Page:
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Escape into these 7 Fantasy Books for Bibliophiles

The Sirens Review Squad is made up of Sirens volunteers, who submit short reviews of books (often fantasy literature by women or nonbinary authors) they’ve read and enjoyed. If you’re interested in sending us a book list or review to run on the blog, please email us! Today, we welcome a book list from Sami Thomason.

I don’t know about y’all, but my favorite subgenre of fantasy is when books are made of magic themselves. A portal to the world of your favorite books? Count me in. A librarian zealously protects a mysterious library? Perfection. Anything that celebrates the joy of reading in a fantasy setting is my favorite kind of world to escape to. Here are a few of my favorite books, from middle grade to young adult to adult, about enchanted books, magical libraries, and the power of the written word.

 

Inkheart
1. Inkheart by Cornelia Funke

Inkheart is the definitive book that made me love to read, which can be backed up by how much I cried when I met the author two years ago. Meggie, a bookbinder’s daughter, lives and breathes books, and when her beloved father disappears under mysterious circumstances, she discovers a dangerous book called Inkheart that the fate of her family depends on. Meggie is a fierce reader and a loyal daughter, and finds courage from the heroes of her favorite books, like the hobbits in The Lord of the Rings and the family in The Borrowers. This book is a journey into the written word that must be savored and shared with anyone who’s ever wanted to disappear into a book.

The Reader
2. The Reader trilogy by Traci Chee

I got chills when I read the first page of this series; it’s stunning, spellbinding, and absolute magic on the page. In a world where the written word is unheard of, Sefia must decipher and protect The Book, the only one in existence. The Book is more than it seems, however, and Sefia discovers stories from the past, present, and future as she struggles to understand her place in the Book’s mysterious prophecy. Not only is Chee’s worldbuilding truly phenomenal, but her gorgeous prose and riveting command of language are breathtaking.

Sorcery of Thorns
3. Sorcery of Thorns by Margaret Rogerson

Coming out in June of this year, Sorcery of Thorns is for anyone with ink-stained fingers and dreams of living parchment and leather. Elisabeth lives in the Great Library of Austermeer, where sorcery can turn books into monsters. When the library becomes compromised and a dangerous volume is released, Elisabeth is banished and must team up with a ne’er do well sorcerer and his demon to clear her name and save the library. Rogerson’s visceral storytelling and charming characters will completely capture your heart.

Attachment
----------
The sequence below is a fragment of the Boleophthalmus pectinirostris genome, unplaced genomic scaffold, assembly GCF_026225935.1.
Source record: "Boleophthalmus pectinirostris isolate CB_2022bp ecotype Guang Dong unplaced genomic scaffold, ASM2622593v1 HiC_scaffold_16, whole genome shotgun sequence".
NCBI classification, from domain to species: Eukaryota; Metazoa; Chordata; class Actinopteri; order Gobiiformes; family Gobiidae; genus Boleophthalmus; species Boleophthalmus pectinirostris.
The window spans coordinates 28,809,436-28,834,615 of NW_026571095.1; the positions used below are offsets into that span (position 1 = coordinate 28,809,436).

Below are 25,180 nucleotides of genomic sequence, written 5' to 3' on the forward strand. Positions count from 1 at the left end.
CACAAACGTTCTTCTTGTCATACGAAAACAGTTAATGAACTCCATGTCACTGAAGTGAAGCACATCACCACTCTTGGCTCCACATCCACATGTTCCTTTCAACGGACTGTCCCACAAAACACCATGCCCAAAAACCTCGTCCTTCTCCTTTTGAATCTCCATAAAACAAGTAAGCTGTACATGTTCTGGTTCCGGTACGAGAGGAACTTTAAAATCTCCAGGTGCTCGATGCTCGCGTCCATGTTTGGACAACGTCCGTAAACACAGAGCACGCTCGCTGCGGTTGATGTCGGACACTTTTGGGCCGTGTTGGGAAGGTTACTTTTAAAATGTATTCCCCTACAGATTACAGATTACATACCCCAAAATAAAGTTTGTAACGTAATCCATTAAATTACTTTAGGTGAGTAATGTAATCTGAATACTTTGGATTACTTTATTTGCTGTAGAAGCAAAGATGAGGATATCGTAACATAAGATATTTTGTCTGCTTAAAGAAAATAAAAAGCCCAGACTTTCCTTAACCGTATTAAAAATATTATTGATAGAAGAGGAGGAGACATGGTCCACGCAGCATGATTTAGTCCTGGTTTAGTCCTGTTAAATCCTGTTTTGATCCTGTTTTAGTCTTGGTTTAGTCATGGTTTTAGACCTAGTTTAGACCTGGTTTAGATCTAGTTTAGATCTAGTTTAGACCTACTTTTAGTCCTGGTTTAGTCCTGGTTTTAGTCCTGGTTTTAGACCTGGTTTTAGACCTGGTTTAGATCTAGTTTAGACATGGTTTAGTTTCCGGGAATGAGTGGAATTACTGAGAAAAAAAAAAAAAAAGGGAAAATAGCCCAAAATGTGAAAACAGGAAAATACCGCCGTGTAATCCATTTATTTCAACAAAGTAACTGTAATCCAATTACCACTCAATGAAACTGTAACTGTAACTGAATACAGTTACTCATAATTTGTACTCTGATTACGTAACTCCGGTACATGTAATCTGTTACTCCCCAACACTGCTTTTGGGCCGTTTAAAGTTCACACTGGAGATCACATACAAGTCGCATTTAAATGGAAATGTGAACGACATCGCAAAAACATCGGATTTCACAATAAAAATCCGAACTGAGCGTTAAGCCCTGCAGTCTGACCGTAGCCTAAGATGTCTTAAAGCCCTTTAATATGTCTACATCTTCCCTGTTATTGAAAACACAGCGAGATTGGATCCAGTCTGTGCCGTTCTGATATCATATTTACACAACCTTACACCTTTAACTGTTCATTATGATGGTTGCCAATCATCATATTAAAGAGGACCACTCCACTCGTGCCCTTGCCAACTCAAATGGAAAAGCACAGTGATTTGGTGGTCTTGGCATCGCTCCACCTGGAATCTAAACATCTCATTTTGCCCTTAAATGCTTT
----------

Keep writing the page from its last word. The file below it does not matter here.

The Invisible Library
4. The Invisible Library series by Genevieve Cogman

In Cogman’s bold and inventive series, librarian Irene works as a spy for The Library, a collection of every book ever printed throughout space and time. The concept may be a little confusing at times, but as sensible Irene and her dashing apprentice Kai duck through different times, dimensions, and universes collecting rare books, you’ll just be happy to be along for the ride.

Small Spaces
5. Small Spaces by Katherine Arden

A middle grade horror-style novel about power of words from the author of The Winternight trilogy. When bookish Ollie steals an old book, she gets wrapped up in a centuries old curse with moving scarecrows, creepy mist, and “the man with the smiling face.” To save her town, she has to team up with two classmates, the real horror for this introverted and somewhat cranky girl. I know it sounds impossible, but this novel is as heartwarming as it is terrifying, and Ollie becomes a fantastic heroine in the face of crisis.

Inkmistress
6. Inkmistress by Audrey Coulthurst

Inkmistress is a kickass fantasy with a bisexual heroine, dragons, and a revolution against a corrupt government; a.k.a. pretty much everything you would want in an epic fantasy novel. Hiding out above a small village, demigoddess Asra knows how to change the future by writing in her own blood—and is pretty unwilling to do so. When tragedy strikes and her quiet life is upended, Asra will have to accept her power to stop the one she loves the most from destroying the world she holds dear. Emotional, compelling, and totally heart-wrenching in the best way.

The Wrath and the Dawn
7. The Wrath and the Dawn by Renée Ahdieh

One of my favorite hate-to-love romances ever, driven by the power of storytelling. A retelling of A Thousand and One Nights, Ahdieh focuses on the power of oral storytelling but doesn’t take away the luster of the tales Shahrzad weaves to her unlikely husband. If you want to be spellbound by beautiful words, this is the book for you.

Please join me in diving headfirst into your new favorite book world! These books offer so much to explore just beyond the joy of reading. We read for pleasure, to escape, out of necessity, or to understand something new, but the important thing is that we read—and we celebrate reading.


Sami Thomason has been a bookseller at Square Books, Jr. in Oxford, Mississippi for three years. Before that, she got a bachelor’s degree in English Literature at Millsaps College and worked briefly at Walt Disney World (she’s seen some stuff). Her lifelong love of books was encouraged by the staff at Jr. as a child, and she now runs the book club she used to attend. You can find her on twitter at @SamiSaysRead and instagram as @sami.says.read.

 

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